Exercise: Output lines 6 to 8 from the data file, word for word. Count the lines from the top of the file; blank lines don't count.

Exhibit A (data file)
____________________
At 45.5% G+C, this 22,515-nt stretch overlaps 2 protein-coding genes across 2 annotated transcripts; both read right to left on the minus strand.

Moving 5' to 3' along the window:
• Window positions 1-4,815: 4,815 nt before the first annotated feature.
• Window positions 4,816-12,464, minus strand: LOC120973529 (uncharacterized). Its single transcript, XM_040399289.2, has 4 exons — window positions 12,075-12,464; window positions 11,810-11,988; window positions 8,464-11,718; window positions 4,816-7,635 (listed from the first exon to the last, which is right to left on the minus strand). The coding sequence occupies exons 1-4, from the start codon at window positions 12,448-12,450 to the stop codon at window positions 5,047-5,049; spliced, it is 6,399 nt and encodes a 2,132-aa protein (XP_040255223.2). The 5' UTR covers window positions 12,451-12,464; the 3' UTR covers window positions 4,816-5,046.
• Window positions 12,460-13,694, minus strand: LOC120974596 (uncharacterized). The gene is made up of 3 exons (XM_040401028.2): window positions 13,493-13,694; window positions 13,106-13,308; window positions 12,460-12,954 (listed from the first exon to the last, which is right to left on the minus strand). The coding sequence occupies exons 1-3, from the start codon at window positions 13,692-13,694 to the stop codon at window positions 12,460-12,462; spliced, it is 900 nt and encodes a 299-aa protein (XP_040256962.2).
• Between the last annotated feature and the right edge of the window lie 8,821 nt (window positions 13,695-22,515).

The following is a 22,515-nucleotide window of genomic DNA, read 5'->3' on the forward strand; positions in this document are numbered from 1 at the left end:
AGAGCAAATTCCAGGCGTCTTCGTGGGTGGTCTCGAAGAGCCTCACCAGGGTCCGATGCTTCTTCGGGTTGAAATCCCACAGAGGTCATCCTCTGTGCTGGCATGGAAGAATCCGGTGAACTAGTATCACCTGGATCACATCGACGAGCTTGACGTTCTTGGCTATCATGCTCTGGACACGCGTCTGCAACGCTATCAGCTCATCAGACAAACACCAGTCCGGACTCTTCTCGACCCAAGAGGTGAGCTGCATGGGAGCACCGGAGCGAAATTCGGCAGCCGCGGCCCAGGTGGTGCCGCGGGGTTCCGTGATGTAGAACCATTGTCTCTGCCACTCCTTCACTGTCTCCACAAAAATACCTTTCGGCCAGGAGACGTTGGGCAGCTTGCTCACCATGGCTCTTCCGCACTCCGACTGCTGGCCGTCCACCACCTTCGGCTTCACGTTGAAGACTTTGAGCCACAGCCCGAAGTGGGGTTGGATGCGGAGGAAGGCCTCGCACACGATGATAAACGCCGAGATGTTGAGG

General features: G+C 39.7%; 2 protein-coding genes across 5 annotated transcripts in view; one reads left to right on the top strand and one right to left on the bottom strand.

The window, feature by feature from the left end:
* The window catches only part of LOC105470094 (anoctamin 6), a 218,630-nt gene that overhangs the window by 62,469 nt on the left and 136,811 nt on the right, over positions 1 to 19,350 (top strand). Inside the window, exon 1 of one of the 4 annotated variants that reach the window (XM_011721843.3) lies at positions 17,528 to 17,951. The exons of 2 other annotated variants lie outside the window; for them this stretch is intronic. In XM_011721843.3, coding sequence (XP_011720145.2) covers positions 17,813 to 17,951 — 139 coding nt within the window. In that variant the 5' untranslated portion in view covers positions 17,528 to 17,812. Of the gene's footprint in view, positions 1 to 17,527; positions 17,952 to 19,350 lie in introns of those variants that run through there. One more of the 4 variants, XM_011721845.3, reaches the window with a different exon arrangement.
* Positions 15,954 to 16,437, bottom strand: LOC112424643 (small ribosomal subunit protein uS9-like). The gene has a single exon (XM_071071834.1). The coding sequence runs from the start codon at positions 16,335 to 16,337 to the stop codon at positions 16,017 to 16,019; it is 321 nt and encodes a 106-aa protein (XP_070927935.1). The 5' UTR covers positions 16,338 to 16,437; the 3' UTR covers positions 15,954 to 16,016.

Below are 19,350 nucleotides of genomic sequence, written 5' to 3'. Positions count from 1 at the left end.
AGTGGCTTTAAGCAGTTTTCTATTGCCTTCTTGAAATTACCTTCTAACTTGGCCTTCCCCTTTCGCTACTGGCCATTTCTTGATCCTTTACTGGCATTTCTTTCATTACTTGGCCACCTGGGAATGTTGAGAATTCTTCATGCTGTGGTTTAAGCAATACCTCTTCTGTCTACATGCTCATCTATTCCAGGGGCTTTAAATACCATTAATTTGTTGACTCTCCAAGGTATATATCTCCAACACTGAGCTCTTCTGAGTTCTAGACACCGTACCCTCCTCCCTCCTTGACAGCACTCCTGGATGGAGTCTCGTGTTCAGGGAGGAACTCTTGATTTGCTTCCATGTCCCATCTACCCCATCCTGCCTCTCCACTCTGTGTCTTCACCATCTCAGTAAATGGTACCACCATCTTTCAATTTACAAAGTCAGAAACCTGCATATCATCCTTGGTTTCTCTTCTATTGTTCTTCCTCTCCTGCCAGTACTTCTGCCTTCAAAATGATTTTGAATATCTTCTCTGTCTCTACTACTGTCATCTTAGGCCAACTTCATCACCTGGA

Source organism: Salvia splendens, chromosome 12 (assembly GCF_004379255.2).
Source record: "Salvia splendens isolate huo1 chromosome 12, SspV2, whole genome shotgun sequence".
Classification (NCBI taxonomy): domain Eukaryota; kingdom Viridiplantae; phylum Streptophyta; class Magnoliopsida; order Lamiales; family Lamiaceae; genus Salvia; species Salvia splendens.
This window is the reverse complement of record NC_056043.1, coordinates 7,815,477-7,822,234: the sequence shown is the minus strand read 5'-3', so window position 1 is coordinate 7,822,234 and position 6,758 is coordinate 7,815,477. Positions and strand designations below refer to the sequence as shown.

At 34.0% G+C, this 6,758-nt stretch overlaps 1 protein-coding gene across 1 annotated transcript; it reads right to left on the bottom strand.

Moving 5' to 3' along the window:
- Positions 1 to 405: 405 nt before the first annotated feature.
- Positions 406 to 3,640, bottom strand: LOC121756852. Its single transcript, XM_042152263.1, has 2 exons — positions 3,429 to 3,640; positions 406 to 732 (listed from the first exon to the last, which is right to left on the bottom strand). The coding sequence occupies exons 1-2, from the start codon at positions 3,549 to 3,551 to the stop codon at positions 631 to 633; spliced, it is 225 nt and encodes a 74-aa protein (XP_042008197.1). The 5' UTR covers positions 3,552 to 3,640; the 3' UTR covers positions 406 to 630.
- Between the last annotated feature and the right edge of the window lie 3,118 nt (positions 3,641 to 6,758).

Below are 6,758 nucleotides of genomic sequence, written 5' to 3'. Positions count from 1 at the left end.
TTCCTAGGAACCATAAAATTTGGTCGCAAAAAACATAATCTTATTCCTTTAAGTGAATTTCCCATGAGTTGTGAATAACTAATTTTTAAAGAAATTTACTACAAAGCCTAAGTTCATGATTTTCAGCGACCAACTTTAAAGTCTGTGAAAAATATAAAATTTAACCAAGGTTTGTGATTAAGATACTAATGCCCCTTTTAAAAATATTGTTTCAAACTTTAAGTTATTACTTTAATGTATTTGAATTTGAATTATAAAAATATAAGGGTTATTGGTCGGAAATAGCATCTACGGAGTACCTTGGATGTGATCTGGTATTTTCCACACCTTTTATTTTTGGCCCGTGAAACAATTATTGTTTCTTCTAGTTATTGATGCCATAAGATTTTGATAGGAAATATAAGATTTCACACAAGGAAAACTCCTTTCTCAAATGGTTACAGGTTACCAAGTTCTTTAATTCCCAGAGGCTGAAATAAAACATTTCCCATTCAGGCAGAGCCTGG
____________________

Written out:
• Between the last annotated feature and the right edge of the window lie 8,821 nt (window positions 13,695-22,515).

The following is a 22,515-nucleotide window of genomic DNA, read 5'->3' on the forward strand; positions in this document are numbered from 1 at the left end:
AGAGCAAATTCCAGGCGTCTTCGTGGGTGGTCTCGAAGAGCCTCACCAGGGTCCGATGCTTCTTCGGGTTGAAATCCCACAGAGGTCATCCTCTGTGCTGGCATGGAAGAATCCGGTGAACTAGTATCACCTGGATCACATCGACGAGCTTGACGTTCTTGGCTATCATGCTCTGGACACGCGTCTGCAACGCTATCAGCTCATCAGACAAACACCAGTCCGGACTCTTCTCGACCCAAGAGGTGAGCTGCATGGGAGCACCGGAGCGAAATTCGGCAGCCGCGGCCCAGGTGGTGCCGCGGGGTTCCGTGATGTAGAACCATTGTCTCTGCCACTCCTTCACTGTCTCCACAAAAATACCTTTCGGCCAGGAGACGTTGGGCAGCTTGCTCACCATGGCTCTTCCGCACTCCGACTGCTGGCCGTCCACCACCTTCGGCTTCACGTTGAAGACTTTGAGCCACAGCCCGAAGTGGGGTTGGATGCGGAGGAAGGCCTCGCACACGATGATAAACGCCGAGATGTTGAGG